There are still many theoretical issues and computational simulations to work
    through, and Lambda-CDM has a nearly-30-year head start, but astronomers are
    looking forward to seeing whether the new extended version of Lambda-CDM
    can accurately match other observational evidence of our cosmology. If so,
    it may suggest that the missing 95% of the cosmos had an aesthetic solution:
    we had forgotten to include a simple minus sign.


    The SPECULOOS Southern Observatory (SSO) has been successfully installed at
    the Paranal Observatory and has obtained its first light. After finishing
    the commissioning phase, this new array of planet-hunting telescopes will
    begin scientific operations, starting in earnest in 2019 January. SSO is
    the core facility of a new exoplanet-hunting project called Search for
    habitable Planets EClipsing ULtra-cOOl Stars (SPECULOOS) [1], and consists
    of four telescopes equipped with 1-metre primary mirrors. The telescopes,
    named Io, Europa, Ganymede and Callisto after the four Galilean moons of
    Jupiter, will enjoy pristine observing conditions at the Paranal site,
    which is also home to ESO's flagship Very Large Telescope (VLT). Paranal
    provides a near-perfect site for astronomy, with dark skies and a stable,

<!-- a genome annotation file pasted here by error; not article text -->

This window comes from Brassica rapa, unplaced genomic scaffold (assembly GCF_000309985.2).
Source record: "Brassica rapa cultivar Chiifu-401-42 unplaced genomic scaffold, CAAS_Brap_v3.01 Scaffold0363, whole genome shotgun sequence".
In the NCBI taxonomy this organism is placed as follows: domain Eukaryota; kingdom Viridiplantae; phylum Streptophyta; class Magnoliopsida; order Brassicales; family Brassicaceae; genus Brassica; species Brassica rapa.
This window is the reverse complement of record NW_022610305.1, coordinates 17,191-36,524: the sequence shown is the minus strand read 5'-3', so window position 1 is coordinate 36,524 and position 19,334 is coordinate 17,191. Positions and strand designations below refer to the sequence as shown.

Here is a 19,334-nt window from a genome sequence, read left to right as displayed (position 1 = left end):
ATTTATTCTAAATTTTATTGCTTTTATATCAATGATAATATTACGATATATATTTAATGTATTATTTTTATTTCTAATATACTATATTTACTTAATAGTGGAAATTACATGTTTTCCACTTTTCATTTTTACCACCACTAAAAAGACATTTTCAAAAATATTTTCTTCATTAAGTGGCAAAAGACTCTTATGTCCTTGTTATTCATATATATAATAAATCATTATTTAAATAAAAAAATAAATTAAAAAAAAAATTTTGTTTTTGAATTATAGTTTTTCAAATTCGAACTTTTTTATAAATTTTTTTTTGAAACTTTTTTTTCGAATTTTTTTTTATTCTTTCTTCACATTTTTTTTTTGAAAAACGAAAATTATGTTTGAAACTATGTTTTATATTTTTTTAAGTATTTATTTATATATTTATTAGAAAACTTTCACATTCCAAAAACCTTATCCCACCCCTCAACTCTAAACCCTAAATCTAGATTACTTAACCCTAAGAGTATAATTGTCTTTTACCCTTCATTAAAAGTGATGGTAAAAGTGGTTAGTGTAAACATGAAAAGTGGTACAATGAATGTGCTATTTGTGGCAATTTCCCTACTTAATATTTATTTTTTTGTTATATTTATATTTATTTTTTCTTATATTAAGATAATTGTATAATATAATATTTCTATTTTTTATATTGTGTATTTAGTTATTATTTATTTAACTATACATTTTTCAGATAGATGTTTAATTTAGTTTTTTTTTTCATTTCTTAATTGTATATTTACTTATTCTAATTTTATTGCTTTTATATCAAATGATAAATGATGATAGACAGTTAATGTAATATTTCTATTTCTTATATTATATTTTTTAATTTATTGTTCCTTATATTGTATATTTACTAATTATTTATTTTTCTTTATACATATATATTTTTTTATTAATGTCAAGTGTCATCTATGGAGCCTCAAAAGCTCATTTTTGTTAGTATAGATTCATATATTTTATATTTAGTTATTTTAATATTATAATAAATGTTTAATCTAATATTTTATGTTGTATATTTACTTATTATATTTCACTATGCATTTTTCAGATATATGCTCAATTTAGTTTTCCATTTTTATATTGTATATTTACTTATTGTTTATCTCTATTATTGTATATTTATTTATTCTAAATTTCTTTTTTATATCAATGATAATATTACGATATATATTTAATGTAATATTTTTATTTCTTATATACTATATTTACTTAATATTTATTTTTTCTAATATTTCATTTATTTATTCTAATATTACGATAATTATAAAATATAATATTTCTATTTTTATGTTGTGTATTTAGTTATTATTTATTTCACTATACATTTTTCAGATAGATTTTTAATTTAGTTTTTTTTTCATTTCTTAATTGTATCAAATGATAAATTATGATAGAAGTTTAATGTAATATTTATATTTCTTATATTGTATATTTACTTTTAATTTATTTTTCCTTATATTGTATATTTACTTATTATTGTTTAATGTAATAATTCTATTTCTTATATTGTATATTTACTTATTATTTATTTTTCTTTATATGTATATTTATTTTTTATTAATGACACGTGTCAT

arid climate. SPECULOOS aims to search for potentially habitable Earth-
    sized planets surrounding ultra-cool stars or brown dwarfs, whose planetary
    populations are still mostly unexplored. Only a few exoplanets have been
    found orbiting such stars, and even fewer lie within their parent star's
    habitable zone. Even though those dim stars are hard to observe, they are
    abundant — comprising about 15% of the stars in the nearby universe.
    SPECULOOS is designed to explore 1000 such stars, including the nearest,
    brightest, and smallest, in search of Earth-sized habitable planets.
    SPECULOOS will search for exoplanets using the transit method, following
    the example of its prototype TRAPPIST-South telescope at ESO's La Silla
    Observatory. That telescope has been operational since 2011 and detected
    the famous TRAPPIST-1 planetary system. As a planet passes in front of its
    star it blocks some of the star's light, causing a small partial eclipse,
    resulting in a subtle but detectable dimming of the star. Exoplanets with
    smaller host stars block more of their stars' light during a transit, making
    the periodic eclipses much easier to detect than those associated with
    larger stars. Thus far, only a small fraction of the exoplanets detected
    by that method have been Earth-sized or smaller. However, the small size